Question of the reader - the answer of a scientist
Is it possible to predict the climate of the future by studying the climate of the past in Antarctica?
Paleogeographers study the geological past of the Earth - these specialists work with data on how the physical and geographical conditions have historically changed and why this happened. They investigate, among other things, the climate of the past, relate to geological processes - for example, tectonic movements.

Paleogeography is a fundamental science, its practical significance is very indirect. But it is really important to know how everything happened in the past in order to understand what to expect in the future.

In the arsenal of paleogeography, there are many methods - these are methods of isotope analysis, and methods of radiocarbon analysis, and more specific lithological or paleomagnetic methods.

There are methods of obtaining information about the past by studying the remains of living microorganisms - for example, diatoms.

Diatoms are single-celled organisms with a siliceous shell and they can only be seen under a microscope. Their siliceous carapace can persist in the soil at the bottom of the ocean or lake for thousands of years. By examining the soil, by the types of diatoms scientists can determine what the environment was like five or ten thousand years ago. There are, for example, algae that prefer salt water, there are those that prefer fresh water, there are thermophilic ones, and there are cold-loving ones.

Paleogeographers in Antarctica study how sea level changes, how glaciers grow and shrink, how they affect the relief and even the earth's crust, in what climatic circumstances this happens: how water from the ocean passes into ice, how the Earth reacts to these changes. The three main elements of this system are the body of water, ice and the earth's crust, and the attention of paleogeographers is focused on their interaction.

In a simplified way, the investigation process looks like this. Researchers find in sedimentary layers, for example, the remains of a penguin nest - with preserved organic matter. By organic materials, one can determine at what time this nest appeared, and definitely say: five thousand years ago there was neither a glacier nor an ocean. A little further from this place, researchers find a lake and study the layers of bottom sediments: and, for example, if they find fresh sediments in the upper layer, and marine sediments in the lower layer, then it can be assumed that this lake was previously under sea water - and there was no lake, and a niche at the bottom of the ocean. And since this lake probably contains organic materials, an accurate date can be obtained when the sea receded.

If such data are collected, it will be possible to plot sea level changes, reconstruct glacier dynamics, and model the interaction of the ocean, the earth's surface and the ice sheet in the past.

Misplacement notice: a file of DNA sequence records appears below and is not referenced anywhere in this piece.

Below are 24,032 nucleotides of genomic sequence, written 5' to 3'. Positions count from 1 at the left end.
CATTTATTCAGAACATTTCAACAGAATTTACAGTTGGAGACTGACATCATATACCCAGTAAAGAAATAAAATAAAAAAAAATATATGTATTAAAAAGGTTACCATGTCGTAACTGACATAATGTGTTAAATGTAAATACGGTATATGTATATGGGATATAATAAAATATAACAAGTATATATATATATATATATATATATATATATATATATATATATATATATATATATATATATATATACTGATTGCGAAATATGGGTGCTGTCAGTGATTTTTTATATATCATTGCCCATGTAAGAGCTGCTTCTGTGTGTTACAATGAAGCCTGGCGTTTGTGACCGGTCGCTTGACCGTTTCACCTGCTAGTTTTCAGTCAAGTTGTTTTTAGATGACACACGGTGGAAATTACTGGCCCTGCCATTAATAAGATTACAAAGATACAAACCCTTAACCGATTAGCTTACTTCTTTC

In this system, there are a lot of influencing factors that are difficult to take into account, therefore, it is impossible to completely simulate the process of natural changes. When constructing models in paleogeography, scientists are forced to take into account the biggest and most significant factors, and leave insignificant ones outside the brackets - otherwise the model will simply not work. Due to the constant deduction of minor agents and a lack of knowledge about nature, current models are inaccurate. So the past must be studied continuously - scientists still know very little about it.
All calculations about the future based on the past are based on how much data researchers have.

With regard to climate, scientists have two datasets about Antarctica. The first one is an array of instrumental data obtained over the past hundred years. The second is an array of data about the distant past, which can be obtained only paleogeographically - by excavating, working with ice cores.

One of the modern problems of paleogeography is that the climate data obtained by the first method are compared with the climate data obtained by the second method. But the further into the past, the more smoothed the results are obtained by researchers - there is less data about the past. In this case, climate forecasting directly depends on the amount of data: to predict something, you need to rely on a very long and very accurate series of observations. In the meantime, there is a stable theory based on a number of assumptions. Modern science relies on Lyell's principle: we imagine that the processes in the past went the same way as now, and therefore, when paleogeographers study the layers of the past and find a shell, they assume that there was a sea in this place. What if not? What if, for some reason, everything was completely different?

Since there are the slightest assumptions in the methods, it is impossible to predict the future with high accuracy. Unfortunately, it is impossible to determine how the sea level will rise in the next 5-10 years and how much warmer the Earth will become in 50 years, but it is possible to roughly outline the trajectory of future changes.



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